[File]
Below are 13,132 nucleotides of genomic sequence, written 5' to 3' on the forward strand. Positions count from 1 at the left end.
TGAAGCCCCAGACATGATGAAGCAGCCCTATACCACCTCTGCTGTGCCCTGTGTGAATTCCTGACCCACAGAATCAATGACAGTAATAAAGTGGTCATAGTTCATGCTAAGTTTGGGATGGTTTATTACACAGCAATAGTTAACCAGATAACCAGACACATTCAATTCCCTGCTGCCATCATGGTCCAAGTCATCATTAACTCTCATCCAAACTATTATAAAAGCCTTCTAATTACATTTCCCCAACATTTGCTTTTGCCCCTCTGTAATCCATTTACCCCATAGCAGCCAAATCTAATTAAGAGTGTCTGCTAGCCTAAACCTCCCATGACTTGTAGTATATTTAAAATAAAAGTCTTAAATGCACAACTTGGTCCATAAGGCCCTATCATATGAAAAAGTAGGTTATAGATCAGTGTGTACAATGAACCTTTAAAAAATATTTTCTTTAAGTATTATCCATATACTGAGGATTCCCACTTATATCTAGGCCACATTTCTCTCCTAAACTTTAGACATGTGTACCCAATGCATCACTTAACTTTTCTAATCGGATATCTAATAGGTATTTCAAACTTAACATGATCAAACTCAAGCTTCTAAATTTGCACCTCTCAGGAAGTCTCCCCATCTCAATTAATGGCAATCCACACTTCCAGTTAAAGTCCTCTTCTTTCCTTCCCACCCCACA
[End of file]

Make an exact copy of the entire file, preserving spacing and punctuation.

Below are 13,132 nucleotides of genomic sequence, written 5' to 3' on the forward strand. Positions count from 1 at the left end.
TGAAGCCCCAGACATGATGAAGCAGCCCTATACCACCTCTGCTGTGCCCTGTGTGAATTCCTGACCCACAGAATCAATGACAGTAATAAAGTGGTCATAGTTCATGCTAAGTTTGGGATGGTTTATTACACAGCAATAGTTAACCAGATAACCAGACACATTCAATTCCCTGCTGCCATCATGGTCCAAGTCATCATTAACTCTCATCCAAACTATTATAAAAGCCTTCTAATTACATTTCCCCAACATTTGCTTTTGCCCCTCTGTAATCCATTTACCCCATAGCAGCCAAATCTAATTAAGAGTGTCTGCTAGCCTAAACCTCCCATGACTTGTAGTATATTTAAAATAAAAGTCTTAAATGCACAACTTGGTCCATAAGGCCCTATCATATGAAAAAGTAGGTTATAGATCAGTGTGTACAATGAACCTTTAAAAAATATTTTCTTTAAGTATTATCCATATACTGAGGATTCCCACTTATATCTAGGCCACATTTCTCTCCTAAACTTTAGACATGTGTACCCAATGCATCACTTAACTTTTCTAATCGGATATCTAATAGGTATTTCAAACTTAACATGATCAAACTCAAGCTTCTAAATTTGCACCTCTCAGGAAGTCTCCCCATCTCAATTAATGGCAATCCACACTTCCAGTTAAAGTCCTCTTCTTTCCTTCCCACCCCACA